With the holiday season upon us, you may find yourself being offered more wine, beer, and mixed drinks than usual. If you have diabetes, there’s a bit more to consider than whether you prefer red or white wine. It’s important to understand how alcohol affects the body and what that means for your diabetes care.
When alcohol is processed in the body, the liver stops sending out glucose into the blood stream as it normally does, and, therefore, the blood sugar can drop. In people without diabetes, the pancreas will then decrease the amount of insulin it’s sending out to the blood stream to compensate and prevent low blood sugars. However, when your pancreas is an insulin pump or pen, it’s not getting any communication from the liver to back off on the insulin while it processes the alcohol. Also, if the person with diabetes has consumed a lot of alcohol and are not thinking clearly, they could end up in a very dangerous situation.
Consuming alcohol with T1D can increase the risk for both hypoglycemia and hospitalization with diabetic ketoacidosis (DKA).1 Given these risks, there are a few important things we stive to know:
- When do people typically start engaging in risk behaviors such as alcohol consumption?
- What is the likelihood for adolescents or young adults with type 1 diabetes to engage in drinking or binge drinking?
- When should you talk to your adolescent or young adult about alcohol use?
- What resources are available for parents, teens, people with diabetes, loved ones or healthcare providers to help?
Typically, substance use, including alcohol, tobacco or drugs begins in adolescence or young adulthood.1 In the general U.S. population, 60% of high school students had consumed alcohol, 30% had smoked a cigarette, and 36% had tried marijuana.1 Every person is different, but, in general, this is a normal part of development when adolescents start to become more independent and have increased autonomy which can result in more risk-taking behavior.
Research from North Carolina showed that young adults with T1D who were participating in the SEARCH for Diabetes in Youth Study were drinking just as much as their peers and binge drinking more than their peers.2 A similar study out of Canada showed that out of 164 adolescents with T1D, there was no difference in having tried illicit substances but that adolescents with T1D were less likely to continue illicit substance abuse compared to the general population.3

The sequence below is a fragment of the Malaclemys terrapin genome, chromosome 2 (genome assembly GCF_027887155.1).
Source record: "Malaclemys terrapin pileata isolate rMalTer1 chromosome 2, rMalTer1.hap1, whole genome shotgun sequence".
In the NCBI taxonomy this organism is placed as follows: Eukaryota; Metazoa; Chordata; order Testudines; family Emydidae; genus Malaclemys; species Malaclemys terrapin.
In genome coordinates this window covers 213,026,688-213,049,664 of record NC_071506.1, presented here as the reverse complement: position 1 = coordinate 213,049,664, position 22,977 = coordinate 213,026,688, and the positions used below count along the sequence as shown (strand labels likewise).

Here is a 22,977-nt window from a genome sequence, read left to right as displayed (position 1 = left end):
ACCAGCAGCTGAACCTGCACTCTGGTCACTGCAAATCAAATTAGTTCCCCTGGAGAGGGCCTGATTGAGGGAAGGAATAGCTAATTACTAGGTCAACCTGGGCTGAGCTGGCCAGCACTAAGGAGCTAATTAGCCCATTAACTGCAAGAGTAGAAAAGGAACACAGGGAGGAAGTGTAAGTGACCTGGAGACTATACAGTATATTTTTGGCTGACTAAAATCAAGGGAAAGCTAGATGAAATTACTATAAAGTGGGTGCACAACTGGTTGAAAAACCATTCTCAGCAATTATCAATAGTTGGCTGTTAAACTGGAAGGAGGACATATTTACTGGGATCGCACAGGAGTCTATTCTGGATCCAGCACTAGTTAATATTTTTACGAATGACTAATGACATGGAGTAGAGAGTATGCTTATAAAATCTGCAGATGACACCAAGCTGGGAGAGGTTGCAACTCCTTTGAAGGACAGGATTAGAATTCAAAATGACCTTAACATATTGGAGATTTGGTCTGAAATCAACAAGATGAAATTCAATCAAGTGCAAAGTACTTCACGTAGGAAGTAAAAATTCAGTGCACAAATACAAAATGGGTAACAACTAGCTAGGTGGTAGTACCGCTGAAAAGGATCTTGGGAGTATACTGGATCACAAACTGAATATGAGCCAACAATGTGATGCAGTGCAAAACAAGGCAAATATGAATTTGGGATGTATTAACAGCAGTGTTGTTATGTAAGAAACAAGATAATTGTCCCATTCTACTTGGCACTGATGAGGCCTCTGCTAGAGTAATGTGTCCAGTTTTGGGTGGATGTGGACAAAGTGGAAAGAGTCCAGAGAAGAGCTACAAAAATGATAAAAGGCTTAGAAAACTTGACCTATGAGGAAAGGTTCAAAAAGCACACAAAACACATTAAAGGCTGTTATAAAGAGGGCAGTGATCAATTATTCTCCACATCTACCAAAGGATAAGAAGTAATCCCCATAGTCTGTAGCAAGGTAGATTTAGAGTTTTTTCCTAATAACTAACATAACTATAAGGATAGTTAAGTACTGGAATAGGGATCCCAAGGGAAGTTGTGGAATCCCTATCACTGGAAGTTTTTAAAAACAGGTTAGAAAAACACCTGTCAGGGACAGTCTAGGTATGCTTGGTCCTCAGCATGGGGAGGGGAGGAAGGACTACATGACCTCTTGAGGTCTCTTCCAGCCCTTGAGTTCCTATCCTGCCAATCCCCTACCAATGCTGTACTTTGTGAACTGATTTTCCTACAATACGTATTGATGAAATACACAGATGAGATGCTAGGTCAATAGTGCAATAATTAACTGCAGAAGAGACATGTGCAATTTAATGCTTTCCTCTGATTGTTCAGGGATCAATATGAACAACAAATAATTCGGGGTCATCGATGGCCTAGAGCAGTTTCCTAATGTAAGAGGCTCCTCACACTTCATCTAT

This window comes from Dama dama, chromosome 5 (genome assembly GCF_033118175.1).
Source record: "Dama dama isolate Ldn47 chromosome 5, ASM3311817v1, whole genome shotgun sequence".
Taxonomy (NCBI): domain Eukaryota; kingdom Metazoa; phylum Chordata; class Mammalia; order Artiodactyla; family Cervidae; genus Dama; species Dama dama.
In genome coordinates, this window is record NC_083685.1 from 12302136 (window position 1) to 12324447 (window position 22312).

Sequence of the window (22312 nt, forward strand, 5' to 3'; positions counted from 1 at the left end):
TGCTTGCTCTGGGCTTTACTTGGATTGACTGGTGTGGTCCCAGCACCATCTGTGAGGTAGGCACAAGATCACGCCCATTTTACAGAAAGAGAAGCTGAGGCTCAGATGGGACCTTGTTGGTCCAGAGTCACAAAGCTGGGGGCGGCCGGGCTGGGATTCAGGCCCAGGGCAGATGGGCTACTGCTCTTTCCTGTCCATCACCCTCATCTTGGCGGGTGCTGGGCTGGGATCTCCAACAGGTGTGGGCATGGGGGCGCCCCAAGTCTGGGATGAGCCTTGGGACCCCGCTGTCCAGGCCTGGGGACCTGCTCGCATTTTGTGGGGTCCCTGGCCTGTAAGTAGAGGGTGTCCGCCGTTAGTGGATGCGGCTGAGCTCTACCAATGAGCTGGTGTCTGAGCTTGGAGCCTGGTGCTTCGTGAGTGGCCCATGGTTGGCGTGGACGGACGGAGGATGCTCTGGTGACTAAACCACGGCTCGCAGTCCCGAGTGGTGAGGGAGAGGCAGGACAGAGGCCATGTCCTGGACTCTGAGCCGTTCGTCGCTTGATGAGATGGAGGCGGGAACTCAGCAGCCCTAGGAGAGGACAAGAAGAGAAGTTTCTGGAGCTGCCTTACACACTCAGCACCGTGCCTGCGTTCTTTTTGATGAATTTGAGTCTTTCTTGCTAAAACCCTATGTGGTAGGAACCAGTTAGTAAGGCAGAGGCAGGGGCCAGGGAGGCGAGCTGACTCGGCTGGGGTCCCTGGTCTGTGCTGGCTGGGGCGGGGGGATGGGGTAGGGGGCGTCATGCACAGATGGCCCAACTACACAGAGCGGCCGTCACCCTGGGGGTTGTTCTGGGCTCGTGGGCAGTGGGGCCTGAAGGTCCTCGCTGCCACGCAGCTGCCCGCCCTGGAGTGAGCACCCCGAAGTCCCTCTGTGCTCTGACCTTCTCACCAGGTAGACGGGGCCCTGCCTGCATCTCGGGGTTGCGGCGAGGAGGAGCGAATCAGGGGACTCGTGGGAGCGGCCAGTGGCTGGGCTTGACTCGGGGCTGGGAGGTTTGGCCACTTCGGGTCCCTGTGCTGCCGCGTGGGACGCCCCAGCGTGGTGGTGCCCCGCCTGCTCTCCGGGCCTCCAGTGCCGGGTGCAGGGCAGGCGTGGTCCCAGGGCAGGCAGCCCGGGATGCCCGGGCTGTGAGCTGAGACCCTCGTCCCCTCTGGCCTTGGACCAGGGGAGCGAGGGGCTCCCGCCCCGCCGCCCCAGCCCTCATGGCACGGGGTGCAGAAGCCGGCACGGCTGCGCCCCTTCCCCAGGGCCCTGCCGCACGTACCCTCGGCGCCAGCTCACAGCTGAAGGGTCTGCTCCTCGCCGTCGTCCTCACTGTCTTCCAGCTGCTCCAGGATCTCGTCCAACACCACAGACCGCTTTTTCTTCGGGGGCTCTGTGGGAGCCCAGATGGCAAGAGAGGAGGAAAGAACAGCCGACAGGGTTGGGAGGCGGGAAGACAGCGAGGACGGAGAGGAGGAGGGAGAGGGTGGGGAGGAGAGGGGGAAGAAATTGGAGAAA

Because alcohol and substance use are sensitive topics, many adolescents and young adults feel uncomfortable telling their health care team about their substance use.1 In one study of 164 adolescents with T1D, only 26% reported using alcohol when asked in the clinic setting; but when asked on a survey, 55% reported using alcohol.4 The adolescents in this study also had a notable gap between the knowledge of what they should do versus what they actually do in real life. For example, 75% reported knowing they should be concerned about hypoglycemia but only 42% knew recommendations for preventing hypoglycemia after drinking.
Adolescents and young adults with diabetes reported a desire to have unbiased educational information provided to them in the health care setting, and the research supports continued dialogue and education from both health care providers and parents or caregivers.1,4 This is something that we at CWD tend to focus on at Friends for Life with teens and adults with diabetes because of the concern that they may not get this information in their clinic. There are many barriers to health care providers having these conversations including time, lack of resources, and inability to have private discussions without the parents in the room.1 If you are a parent of an adolescent with diabetes, it could be to your child’s benefit to allow them to have some individual time with their health care provider to ask questions that they may be too embarrassed to ask while you are in the room.
There are some great resources available including:
- CWD’s document on Diabetes & Alcohol
- DiaTribe’s article Drink to That: How to Safely Consume Alcohol with Diabetes
- Beyond Type 1’s guide on Alcohol & Diabetes
- T1D Toolkit’ section for Teens and Young Adults
Having honest, non-judgmental conversations with your family and healthcare team can make a huge difference in determining what education is needed to keep your family member with diabetes, or yourself, safe and healthy. The easiest way to figure out what works best for you is trial and error with safety nets in place. Cheers to staying safe!
- Substance Use among Adolescents and Young Adults with Type 1 Diabetes: Discussions in Routine Diabetes Care
- Alcohol Consumption Patterns in Young Adults with Type 1 Diabetes: the SEARCH for Diabetes in Youth Study
- Prevalence of alcohol, tobacco, cannabis and other illicit substance use in a population of Canadian adolescents with type 1 diabetes compared to a general adolescent population
- Knowledge and practice of harm-reduction behaviours for alcohol and other illicit substance use in adolescents with type 1 diabetes
Written and clinically reviewed by Marissa Town, RN, BSN, CDCES